Hindsight is 20-20, while public perception of policing is nearly blind
These events took place in Baltimore, Maryland around 1984, I don’t remember the exact date it was too long ago, but I’m sure they still apply today and also in many areas across the country.
Public perception is nearly blind
This is what people on Belvedere Ave. in the Northwest District of Baltimore would have seen that day. A young man walking down the street by himself, carrying a plastic shopping bag. He was followed by one police officer (me) walking on foot at a rapid pace and a marked police car was approaching. Both officers moved toward the young man with their guns drawn, ordering him up against the car. As the man put his hands on the car, he tried to grab the bag. As a team, the officers overpowered him and placed him under arrest. Some people that witnessed this began yelling at the police, (us) for harassing this man. After all, their perception was that he was walking down the street minding his own business. So their incorrect conclusion was that the officers were merely harassing him and arrested him without cause.
Hindsight is 20-20
Here is why it happened; or as the late Paul Harvey would say, “The rest of the story.”
I was out of my patrol car, walking foot patrol on my post at the intersection of Elmer Ave and W. Belvedere Ave. An area that was notorious for being an open air illegal drug market. It is also an area where violent riots had occurred. These streets were part of my post, 635, an area that I worked every day. I entered the store at the corner, known for drug activity, to say hello, and to assure them we were keeping an eye on the location.
A person I had known for some time, and had previously arrested for drug sales asked to speak to me. He called me, “Officer Wiley.”
Yes, he knew my name, and we were on speaking terms, even though I had arrested him before. Believe it or not, most interactions with people were not violent, even when making arrests. On the job we had a code, I’ll always treat you with respect, until you change the tone of the conversation.
Acting on credible information
This person told me the man that just left the store as I was walking in, was armed. It’s possible I held the door open for him, but can’t recall. The informant gave me the description and said that the man had a loaded .357 Magnum handgun in a shopping bag. This person also said the guy was in the area looking to settle a dispute with someone.
Although I had arrested the informant before, I had also known him for some time. As a result, I sensed that he was being sincere and honest.
As soon as I exited the store, I could see the described man walking on Belvedere Ave. about 300 feet ahead of me. I radioed his description and location to police dispatch, advised his direction of travel, and that he was possibly armed.
As I began to get closer to the young man, I could see my side partner, 636 unit, approaching in a marked car. We both managed to get to the man simultaneously, each had our service weapon drawn and ordered the man up against the police unit. We heard a heavy thud from the plastic bag as his hands made contact with the cruiser.
Suddenly the suspect tried to reach into the bag. We were able to subdue him by pinning his arms and body against the police car. Inside the plastic shopping bag was a fully loaded Colt Python .357 Magnum revolver. I believe it was later determined to have been stolen. The man was arrested without further incident.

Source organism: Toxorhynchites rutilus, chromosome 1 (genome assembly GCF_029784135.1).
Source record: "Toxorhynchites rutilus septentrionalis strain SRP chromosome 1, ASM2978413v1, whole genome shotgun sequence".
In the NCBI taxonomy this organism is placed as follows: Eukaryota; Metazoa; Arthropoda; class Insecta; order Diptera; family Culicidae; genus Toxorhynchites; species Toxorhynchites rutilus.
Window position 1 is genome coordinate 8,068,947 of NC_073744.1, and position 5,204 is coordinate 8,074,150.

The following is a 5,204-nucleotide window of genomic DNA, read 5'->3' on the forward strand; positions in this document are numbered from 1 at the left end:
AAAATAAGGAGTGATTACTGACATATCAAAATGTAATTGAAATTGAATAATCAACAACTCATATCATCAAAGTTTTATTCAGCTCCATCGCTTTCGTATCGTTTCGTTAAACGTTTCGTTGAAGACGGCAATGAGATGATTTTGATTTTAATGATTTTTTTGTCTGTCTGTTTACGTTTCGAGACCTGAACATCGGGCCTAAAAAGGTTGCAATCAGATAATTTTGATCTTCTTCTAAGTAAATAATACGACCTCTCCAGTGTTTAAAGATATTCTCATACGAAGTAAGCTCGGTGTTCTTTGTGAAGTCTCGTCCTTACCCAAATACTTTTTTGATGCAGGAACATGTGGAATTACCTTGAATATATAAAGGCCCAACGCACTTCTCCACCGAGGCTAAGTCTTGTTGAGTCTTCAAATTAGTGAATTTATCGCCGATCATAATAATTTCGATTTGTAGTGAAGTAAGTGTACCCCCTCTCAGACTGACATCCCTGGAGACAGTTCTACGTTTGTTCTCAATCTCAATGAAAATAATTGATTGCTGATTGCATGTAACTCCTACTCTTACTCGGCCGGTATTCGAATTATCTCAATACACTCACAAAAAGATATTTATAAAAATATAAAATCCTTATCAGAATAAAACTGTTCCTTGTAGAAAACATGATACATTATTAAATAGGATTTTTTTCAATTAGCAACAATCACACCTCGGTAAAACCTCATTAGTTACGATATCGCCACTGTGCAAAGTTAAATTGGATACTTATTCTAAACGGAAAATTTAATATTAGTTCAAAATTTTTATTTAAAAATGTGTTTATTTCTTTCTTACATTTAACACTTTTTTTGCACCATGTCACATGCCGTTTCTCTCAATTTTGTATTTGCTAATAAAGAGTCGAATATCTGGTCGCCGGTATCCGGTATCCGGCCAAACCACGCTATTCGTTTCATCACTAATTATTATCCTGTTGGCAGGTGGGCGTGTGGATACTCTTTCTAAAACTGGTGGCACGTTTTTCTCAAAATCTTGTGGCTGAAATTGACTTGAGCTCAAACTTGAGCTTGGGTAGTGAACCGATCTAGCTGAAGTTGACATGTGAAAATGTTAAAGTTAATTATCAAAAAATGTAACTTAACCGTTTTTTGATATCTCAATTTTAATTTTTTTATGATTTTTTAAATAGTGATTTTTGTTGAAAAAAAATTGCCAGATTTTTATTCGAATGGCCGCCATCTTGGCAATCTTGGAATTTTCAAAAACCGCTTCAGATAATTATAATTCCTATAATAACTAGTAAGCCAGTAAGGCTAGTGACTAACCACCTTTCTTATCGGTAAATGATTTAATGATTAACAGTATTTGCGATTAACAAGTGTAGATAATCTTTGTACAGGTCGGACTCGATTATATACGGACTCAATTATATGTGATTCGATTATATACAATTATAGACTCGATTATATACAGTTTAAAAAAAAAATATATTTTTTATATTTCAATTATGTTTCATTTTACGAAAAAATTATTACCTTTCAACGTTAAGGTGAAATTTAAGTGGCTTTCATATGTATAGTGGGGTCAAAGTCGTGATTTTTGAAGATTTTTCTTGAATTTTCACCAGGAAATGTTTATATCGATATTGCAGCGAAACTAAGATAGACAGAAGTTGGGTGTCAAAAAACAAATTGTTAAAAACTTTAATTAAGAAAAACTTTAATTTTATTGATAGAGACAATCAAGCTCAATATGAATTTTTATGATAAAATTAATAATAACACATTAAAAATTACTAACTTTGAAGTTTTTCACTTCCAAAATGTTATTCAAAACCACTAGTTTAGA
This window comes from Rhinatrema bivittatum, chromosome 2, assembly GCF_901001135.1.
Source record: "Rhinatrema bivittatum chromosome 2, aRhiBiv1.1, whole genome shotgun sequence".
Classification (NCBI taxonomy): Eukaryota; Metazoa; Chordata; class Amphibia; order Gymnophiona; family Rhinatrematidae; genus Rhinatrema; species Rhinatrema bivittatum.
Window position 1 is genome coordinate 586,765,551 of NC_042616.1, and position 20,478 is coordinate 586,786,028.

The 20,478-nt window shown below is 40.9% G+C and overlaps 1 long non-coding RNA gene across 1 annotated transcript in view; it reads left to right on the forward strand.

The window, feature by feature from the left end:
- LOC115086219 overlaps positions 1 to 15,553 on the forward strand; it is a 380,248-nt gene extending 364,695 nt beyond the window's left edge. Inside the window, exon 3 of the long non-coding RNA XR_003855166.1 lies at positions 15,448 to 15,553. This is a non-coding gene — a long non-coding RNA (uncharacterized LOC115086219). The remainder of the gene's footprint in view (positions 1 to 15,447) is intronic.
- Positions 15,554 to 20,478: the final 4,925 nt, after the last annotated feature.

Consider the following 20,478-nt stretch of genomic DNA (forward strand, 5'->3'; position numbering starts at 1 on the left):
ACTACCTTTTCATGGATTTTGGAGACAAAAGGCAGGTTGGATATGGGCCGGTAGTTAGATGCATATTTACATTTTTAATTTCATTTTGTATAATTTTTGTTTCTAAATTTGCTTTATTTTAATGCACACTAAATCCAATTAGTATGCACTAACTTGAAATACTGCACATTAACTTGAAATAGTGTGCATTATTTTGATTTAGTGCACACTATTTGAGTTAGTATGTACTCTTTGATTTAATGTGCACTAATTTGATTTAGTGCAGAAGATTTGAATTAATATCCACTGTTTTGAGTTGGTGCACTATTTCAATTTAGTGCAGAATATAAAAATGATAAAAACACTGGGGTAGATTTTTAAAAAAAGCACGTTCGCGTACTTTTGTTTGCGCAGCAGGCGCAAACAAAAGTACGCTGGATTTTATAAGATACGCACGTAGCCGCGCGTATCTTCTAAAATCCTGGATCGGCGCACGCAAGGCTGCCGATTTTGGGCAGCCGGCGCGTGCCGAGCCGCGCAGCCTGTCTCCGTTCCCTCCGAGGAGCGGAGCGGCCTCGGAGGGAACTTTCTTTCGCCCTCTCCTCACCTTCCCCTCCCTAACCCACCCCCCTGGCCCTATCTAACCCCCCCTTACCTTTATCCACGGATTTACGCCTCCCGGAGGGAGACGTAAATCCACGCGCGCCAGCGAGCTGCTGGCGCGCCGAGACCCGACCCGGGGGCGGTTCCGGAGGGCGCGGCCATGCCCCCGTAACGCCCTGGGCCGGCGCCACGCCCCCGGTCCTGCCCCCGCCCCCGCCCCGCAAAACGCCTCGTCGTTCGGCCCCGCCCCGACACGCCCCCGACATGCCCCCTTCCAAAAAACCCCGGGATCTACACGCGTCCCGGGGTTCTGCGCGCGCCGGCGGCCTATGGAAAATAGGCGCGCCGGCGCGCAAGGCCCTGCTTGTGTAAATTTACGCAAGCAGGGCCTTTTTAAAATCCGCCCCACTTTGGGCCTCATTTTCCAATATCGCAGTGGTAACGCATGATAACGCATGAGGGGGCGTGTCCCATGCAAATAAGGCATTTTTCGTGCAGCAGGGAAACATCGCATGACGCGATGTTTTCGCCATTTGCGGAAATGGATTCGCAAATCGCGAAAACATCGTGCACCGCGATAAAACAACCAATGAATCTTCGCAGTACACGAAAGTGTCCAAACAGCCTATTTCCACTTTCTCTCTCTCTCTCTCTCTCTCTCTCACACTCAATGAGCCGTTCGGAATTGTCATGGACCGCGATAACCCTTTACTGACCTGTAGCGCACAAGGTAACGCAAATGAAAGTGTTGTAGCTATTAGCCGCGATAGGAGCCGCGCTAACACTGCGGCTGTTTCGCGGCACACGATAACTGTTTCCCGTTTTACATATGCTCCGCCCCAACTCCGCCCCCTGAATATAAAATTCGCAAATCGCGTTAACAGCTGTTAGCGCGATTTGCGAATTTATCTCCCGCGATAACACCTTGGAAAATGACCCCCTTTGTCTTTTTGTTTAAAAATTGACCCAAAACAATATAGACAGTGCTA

Some names are unforgettable
The arrestee’s name was Flint Gregory Hunt. He was convicted for the offense, although I can’t recall what his sentence was. Yet I suppose he didn’t serve all of his time, as is the norm for Maryland.
About a year later, on November 18, 1985, our hearts were broken when we heard the news that Flint Gregory Hunt had killed one of Baltimore’s Finest. He had shot and murdered Police Officer Vincent J. Adolfo in an alley in the Eastern District of the city.
Officer Adolfo had seen Hunt driving a stolen car that day. He followed the car, which eventually led to a foot pursuit into an alley. Officer Adolfo caught Hunt during the chase. He had him against the wall, when suddenly Hunt came off the structure, a move that is practiced and taught in most prisons, striking Officer Adolfo. Then he began shooting!
Hunt shot Officer Adolpho in the chest at close range. Within seconds, as Adolfo reeled from the first shot, Hunt shot him again, this time in the back, executing our Brother Officer Vincent J. Adolfo.
Flint Gregory Hunt was armed with a .357 Magnum revolver that day. He was convicted and sentenced to death. The State of Maryland executed him on July 2, 1997.
Remembering Officer Vincent J. Adolfo
I didn’t know Officer Adolfo. I don’t believe we had ever met. He worked on the East Side and I was on the West.
I know this doesn’t logically make sense, but for many years I felt guilty. That if somehow, someway I could have done something different then maybe Officer Adolfo would still be alive. As I said, those feelings of guilt didn’t make sense. I was able to work through the doubts and put negative feelings to rest.
Whenever the anniversary of Officer Vincent J. Adolfo’s death arrives, I feel an indescribable sense of sadness. My sorrow is accompanied by the fleeting thought of what if I had done things differently, that day on W. Belvedere Ave.
The truth is that neither I, nor any of the officers working that day did anything wrong. Moreover, we did our jobs to the best of our ability. The same can’t be said for the State Of Maryland, Division Of Corrections leaders, courts and legislature. They let Flint Gregory Hunt back out onto the streets where he could commit more crimes and kill our Brother Officer Vincent J. Adolfo.
John “Jay” Wiley, Law Enforcement Today Radio Show Host; Retired Sergeant Baltimore Police Department